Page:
Be the toast of the party in a dress with a deep neckline and a cutaway back. Gary Bond, lead in Joseph And His Amazing Technicolor Dreamcoat, is bowled over by blonde Birgitta. “I love girls who laugh at my jokes. If they’re all dolled up and smelling delicious I’m their slave. I get very nervous at big parties so when I find a girl I whisk her off to the kitchen. It’s the quietest place: we can sit down and get to know each other.” Birgitta’s dress is by Hilary Floyd, £23. For that extra flirty film star touch, a matching ostrich boa from Mitzi Lorenz, £11.

Turn him on. This winter's most glamorous party vest has that 1000 watt gleam. Larrio, the six foot four dancer at the London Contemporary Dance Theatre, is electrified by Jan. "Give me lots of pretty girls, lock the door and let me get at them! I really dig dancing the night away. If I give a party I like it to go on for nights and days." Jan's high-voltage sequin vest is from Biba,£11.45 ; pants, £10, from Gordon King. Earrings from Adrien Mann. Larrio's silk shirt from a selection at Browns.

Turn him on. This winter’s most glamorous party vest has that 1000 watt gleam. Larrio, the six foot four dancer at the London Contemporary Dance Theatre, is electrified by Jan. “Give me lots of pretty girls, lock the door and let me get at them! I really dig dancing the night away. If I give a party I like it to go on for nights and days.” Jan’s high-voltage sequin vest is from Biba,£11.45 ; pants, £10, from Gordon King. Earrings from Adrien Mann. Larrio’s silk shirt from a selection at Browns.

Wear a tinsel jacket—and look like the best-wrapped package in the room. Sam Wright flashes across the stage nightly in Two Gentlemen of Verona but is here brought to a halt by Renate. "Parties are very sensual things to me," says Sam. "I lie around on big cushions listening to Beethoven or sitar music. The night should just drift away. I like my guests to feel free to do whatever they like." Renate's jacket, £13.35, velvet trousers, £14.40, both by Polly Peck. Bangle, earrings, from a selection at Adrien Mann. All men's shirts from Turnbull & Asser ; trousers, velvet suits by John Michael. Make-up by Bonnie for Charles of the Ritz. Party hairstyles by David at Michaeljohn. Christmas trees and decorations from Harrods.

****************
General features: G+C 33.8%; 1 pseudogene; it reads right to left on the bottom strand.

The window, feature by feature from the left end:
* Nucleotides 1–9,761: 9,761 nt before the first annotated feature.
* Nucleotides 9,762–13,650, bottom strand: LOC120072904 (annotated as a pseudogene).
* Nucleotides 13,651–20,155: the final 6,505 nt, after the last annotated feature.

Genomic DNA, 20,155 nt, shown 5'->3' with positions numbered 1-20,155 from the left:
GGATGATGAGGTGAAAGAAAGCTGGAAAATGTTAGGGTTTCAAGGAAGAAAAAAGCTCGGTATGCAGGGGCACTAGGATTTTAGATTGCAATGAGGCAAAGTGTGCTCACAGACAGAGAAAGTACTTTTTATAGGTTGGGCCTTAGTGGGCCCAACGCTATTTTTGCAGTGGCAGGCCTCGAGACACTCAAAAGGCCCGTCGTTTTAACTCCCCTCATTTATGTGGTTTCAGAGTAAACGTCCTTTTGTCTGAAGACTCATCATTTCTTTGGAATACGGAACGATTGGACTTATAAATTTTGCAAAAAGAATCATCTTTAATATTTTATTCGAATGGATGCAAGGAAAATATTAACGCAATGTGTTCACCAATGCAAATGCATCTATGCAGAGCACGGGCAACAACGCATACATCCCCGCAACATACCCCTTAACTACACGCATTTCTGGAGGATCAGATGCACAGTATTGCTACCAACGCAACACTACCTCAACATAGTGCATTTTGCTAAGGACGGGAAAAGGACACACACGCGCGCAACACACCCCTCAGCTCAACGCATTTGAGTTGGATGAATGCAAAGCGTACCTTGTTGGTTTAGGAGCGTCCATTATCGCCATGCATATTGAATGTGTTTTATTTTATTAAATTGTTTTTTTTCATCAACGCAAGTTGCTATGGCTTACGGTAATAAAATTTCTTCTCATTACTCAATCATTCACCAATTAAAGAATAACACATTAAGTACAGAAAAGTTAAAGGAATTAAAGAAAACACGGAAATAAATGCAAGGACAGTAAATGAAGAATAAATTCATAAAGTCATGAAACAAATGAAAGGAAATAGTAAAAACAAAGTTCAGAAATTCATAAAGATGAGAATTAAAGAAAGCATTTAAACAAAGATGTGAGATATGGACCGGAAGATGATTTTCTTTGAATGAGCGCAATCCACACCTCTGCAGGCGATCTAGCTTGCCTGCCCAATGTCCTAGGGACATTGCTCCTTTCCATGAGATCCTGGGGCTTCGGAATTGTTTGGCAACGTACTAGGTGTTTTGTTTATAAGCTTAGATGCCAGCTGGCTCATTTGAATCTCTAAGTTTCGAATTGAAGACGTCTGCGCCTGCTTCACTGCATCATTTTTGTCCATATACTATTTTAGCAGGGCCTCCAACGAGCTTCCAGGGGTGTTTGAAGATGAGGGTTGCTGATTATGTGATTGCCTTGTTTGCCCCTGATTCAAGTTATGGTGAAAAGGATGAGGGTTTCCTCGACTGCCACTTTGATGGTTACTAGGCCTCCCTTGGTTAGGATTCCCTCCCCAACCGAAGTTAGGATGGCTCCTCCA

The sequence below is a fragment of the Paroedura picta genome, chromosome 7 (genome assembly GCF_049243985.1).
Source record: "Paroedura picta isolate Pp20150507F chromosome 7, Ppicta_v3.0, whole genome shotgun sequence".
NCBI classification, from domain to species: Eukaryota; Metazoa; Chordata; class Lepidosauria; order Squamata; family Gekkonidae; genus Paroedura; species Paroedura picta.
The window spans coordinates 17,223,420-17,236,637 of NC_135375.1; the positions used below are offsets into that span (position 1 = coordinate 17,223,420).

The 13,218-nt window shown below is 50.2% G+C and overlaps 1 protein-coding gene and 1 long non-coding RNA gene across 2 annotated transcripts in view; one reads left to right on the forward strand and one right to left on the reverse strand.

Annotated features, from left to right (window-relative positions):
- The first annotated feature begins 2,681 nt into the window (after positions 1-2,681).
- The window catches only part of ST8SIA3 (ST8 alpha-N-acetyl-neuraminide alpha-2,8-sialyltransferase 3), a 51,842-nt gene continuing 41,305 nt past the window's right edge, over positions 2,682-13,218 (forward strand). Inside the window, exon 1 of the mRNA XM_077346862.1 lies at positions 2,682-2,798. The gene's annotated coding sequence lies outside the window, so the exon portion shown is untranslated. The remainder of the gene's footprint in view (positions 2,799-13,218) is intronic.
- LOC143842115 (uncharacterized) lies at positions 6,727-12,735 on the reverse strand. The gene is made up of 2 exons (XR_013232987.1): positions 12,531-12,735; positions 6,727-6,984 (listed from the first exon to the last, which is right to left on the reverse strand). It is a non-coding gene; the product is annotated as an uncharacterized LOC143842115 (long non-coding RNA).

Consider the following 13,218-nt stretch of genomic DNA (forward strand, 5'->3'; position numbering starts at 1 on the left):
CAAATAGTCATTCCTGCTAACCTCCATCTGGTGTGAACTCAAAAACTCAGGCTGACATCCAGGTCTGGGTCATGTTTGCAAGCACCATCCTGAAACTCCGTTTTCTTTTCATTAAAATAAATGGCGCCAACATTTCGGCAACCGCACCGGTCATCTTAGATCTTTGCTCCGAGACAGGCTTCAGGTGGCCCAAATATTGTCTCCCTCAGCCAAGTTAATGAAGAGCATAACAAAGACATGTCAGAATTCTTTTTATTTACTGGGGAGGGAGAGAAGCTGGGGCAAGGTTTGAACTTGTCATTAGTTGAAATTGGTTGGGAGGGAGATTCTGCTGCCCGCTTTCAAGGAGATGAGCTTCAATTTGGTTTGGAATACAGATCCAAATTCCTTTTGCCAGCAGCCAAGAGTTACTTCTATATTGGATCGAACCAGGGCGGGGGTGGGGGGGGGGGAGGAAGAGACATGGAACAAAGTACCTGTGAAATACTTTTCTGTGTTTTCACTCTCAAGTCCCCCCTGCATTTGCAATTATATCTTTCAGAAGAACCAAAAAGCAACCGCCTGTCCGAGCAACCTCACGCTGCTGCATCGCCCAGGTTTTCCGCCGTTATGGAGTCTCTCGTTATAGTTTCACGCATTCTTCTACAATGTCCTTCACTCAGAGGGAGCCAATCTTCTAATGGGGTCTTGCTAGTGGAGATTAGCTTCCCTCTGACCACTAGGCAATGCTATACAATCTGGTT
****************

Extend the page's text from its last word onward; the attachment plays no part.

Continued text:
Wear a tinsel jacket—and look like the best-wrapped package in the room. Sam Wright flashes across the stage nightly in Two Gentlemen of Verona but is here brought to a halt by Renate. “Parties are very sensual things to me,” says Sam. “I lie around on big cushions listening to Beethoven or sitar music. The night should just drift away. I like my guests to feel free to do whatever they like.” Renate’s jacket, £13.35, velvet trousers, £14.40, both by Polly Peck. Bangle, earrings, from a selection at Adrien Mann. All men’s shirts from Turnbull & Asser ; trousers, velvet suits by John Michael. Make-up by Bonnie for Charles of the Ritz. Party hairstyles by David at Michaeljohn. Christmas trees and decorations from Harrods.


Inspirational Editorials: Legs Go Under Cover

Left to right: White crepe bolero and trousers by Gina Fratini. White shoes by Kurt Geiger / Satin trousers and matching chiffon top in print by Celia Birtwell, both by Ossie Clark at Quorum. Red leather shoes by Chrystal of Copenhagen. / Black silk organza shirt and trousers in Bianchini's black silk organza flocked with velvet, both from Thea Porter. Cord belt from Piero de Monzi. Wide jewelled belt and double chain and green stone belt from Ken Lane. Black satin shoes by Kirt Geiger. / Black cire trouser suit from The Fulham Road Clothes Shop. Black letaher boots by Thea Chelsea Cobbler. Black and cream silk scarf from Thea Porter